Leonhard Euler (1707-1783, pronounced Oiler) was a famous Swiss mathematician. He made numerous contributions to many fields of mathematics and science. Euler is often considered to be one of the greatest mathematicians of all time, along with Isaac Newton, Archimedes, and Carl Friedrich Gauss.
Euler was born on April 15, 1707 in Basel, Switzerland. Euler's parents were Paul Euler, a pastor of the Reformed Church, and Marguerite Brucker, a pastor's daughter. He had two young sisters, named Anna Maria and Maria Magdalena. At the age of thirteen he enrolled at the University of Basel.
On January 7, 1734, he married Katharina Gsell. The young couple had thirteen children, only five of whom survived childhood.
After suffering a near-fatal fever in 1735, Euler became nearly blind in his right eye. Soon after his return to Russia in 1766, he became almost completely blind in his left eye. Despite his horrible eyesight, Euler continued his prolific research.
Even as an old man, Euler was famous for being able to calculate difficult arithmetic quickly in his head.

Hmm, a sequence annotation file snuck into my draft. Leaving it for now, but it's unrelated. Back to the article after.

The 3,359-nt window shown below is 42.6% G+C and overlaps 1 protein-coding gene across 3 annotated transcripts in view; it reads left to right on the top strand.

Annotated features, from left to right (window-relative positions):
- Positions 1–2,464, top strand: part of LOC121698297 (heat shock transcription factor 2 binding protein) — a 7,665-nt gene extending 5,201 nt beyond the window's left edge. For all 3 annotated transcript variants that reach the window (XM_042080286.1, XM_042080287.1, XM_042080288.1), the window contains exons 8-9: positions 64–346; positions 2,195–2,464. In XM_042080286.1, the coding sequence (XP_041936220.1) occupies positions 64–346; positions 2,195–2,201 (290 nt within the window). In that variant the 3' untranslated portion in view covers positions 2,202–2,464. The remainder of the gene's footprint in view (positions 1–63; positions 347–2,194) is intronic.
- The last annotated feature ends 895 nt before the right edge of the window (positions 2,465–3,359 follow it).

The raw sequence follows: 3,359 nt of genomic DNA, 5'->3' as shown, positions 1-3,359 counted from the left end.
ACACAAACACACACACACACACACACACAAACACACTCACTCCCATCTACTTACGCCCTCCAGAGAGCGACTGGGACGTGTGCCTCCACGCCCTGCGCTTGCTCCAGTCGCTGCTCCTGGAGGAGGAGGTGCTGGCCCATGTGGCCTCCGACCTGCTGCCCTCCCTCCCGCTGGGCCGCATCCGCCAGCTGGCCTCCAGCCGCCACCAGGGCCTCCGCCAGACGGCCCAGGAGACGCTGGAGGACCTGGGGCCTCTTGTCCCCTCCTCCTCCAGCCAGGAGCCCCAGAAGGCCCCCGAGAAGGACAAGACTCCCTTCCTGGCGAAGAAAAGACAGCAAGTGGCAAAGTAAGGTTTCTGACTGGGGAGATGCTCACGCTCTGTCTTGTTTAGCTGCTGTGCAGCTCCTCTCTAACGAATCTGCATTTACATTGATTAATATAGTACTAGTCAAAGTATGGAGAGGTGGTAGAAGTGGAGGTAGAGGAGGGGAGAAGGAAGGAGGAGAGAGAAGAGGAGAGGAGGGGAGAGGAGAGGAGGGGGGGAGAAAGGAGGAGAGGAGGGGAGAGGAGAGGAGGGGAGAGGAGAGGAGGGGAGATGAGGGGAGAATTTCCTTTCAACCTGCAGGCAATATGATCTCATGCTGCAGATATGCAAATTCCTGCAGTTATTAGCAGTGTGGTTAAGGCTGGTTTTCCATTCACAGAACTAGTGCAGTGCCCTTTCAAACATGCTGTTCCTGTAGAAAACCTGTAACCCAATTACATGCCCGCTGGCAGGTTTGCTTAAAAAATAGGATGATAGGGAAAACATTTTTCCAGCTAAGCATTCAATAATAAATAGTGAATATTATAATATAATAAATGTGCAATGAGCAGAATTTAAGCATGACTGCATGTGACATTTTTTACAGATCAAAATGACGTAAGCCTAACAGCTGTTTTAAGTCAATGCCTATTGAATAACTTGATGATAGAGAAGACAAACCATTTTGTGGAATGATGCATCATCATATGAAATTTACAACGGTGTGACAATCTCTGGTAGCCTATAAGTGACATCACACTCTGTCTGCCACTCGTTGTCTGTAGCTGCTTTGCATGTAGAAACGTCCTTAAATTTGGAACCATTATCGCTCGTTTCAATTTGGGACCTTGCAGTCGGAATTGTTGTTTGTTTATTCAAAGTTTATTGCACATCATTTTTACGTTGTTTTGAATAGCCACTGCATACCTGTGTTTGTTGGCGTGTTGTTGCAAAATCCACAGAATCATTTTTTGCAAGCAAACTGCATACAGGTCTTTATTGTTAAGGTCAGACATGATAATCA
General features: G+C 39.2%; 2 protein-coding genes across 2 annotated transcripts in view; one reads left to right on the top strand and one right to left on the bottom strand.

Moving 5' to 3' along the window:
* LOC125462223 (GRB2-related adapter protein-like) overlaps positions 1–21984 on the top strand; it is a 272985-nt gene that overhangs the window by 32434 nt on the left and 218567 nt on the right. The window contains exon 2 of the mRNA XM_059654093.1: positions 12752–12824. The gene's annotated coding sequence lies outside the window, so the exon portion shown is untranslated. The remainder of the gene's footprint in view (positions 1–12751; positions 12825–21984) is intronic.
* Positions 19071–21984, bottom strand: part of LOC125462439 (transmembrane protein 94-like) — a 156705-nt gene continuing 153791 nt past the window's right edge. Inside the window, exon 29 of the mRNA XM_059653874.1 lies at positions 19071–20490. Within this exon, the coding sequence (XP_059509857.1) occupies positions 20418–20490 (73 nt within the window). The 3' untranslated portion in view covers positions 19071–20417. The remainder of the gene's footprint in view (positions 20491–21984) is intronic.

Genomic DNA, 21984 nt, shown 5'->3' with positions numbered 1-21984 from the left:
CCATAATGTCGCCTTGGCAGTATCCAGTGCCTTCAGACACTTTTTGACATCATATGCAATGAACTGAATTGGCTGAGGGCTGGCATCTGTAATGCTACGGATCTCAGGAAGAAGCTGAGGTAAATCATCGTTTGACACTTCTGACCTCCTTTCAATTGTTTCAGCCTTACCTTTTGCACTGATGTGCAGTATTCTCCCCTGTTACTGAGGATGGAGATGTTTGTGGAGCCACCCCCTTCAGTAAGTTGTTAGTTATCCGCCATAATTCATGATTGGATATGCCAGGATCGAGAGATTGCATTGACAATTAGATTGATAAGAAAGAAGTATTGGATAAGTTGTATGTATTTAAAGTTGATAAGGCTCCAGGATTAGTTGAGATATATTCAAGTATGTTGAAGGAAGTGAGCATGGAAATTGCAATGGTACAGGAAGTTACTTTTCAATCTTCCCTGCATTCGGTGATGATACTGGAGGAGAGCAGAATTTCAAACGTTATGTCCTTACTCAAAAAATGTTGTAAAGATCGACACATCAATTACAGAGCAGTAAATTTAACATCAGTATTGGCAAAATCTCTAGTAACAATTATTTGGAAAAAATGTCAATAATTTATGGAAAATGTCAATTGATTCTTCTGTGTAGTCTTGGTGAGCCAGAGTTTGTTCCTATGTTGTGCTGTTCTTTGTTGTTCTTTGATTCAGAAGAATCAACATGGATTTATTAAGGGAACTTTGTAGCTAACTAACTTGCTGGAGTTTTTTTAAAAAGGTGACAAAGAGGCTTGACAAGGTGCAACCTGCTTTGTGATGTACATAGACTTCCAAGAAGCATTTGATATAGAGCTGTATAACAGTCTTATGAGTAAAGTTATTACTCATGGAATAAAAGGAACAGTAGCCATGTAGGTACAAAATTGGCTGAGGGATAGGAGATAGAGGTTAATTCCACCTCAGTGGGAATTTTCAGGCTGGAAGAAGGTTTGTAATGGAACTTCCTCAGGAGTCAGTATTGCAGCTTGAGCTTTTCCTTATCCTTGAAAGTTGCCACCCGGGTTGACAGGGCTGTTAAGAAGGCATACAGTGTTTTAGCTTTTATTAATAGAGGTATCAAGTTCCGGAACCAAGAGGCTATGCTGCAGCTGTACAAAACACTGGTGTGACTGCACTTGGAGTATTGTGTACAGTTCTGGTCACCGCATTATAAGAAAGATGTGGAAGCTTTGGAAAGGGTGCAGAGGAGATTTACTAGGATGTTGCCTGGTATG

On September 18, 1783, Euler passed away in St. Petersburg, Russia after suffering a brain hemorrhage. He was buried in the Alexander Nevsky Monastery.
Contributions to Mathematics
- In 1735, Euler showed that where is the zeta function.
- Euler's polyhedral formula states that for any convex polyhedron, with , and denoting the number of vertices, edges, and faces, respectively, .
- Euler's totient theorem is a theorem related to Euler's totient function, or the sum of all numbers relatively prime to a number and less than it.
- Euler's identity is a famous identity of complex numbers which states that for all .
Euler contributed greatly to the expansion of a branch of mathematics called analysis. His achievements often involved power series. He is also credited with discovering Euler's constant, denoted as . Euler discovered that
He also discovered the power series for the arctengent, which is
Euler helped the wave theory of light become the dominant idea for most of the nineteenth century. He also made several other contributions to optics, such as disagreeing with Isaac Newton's theory of light.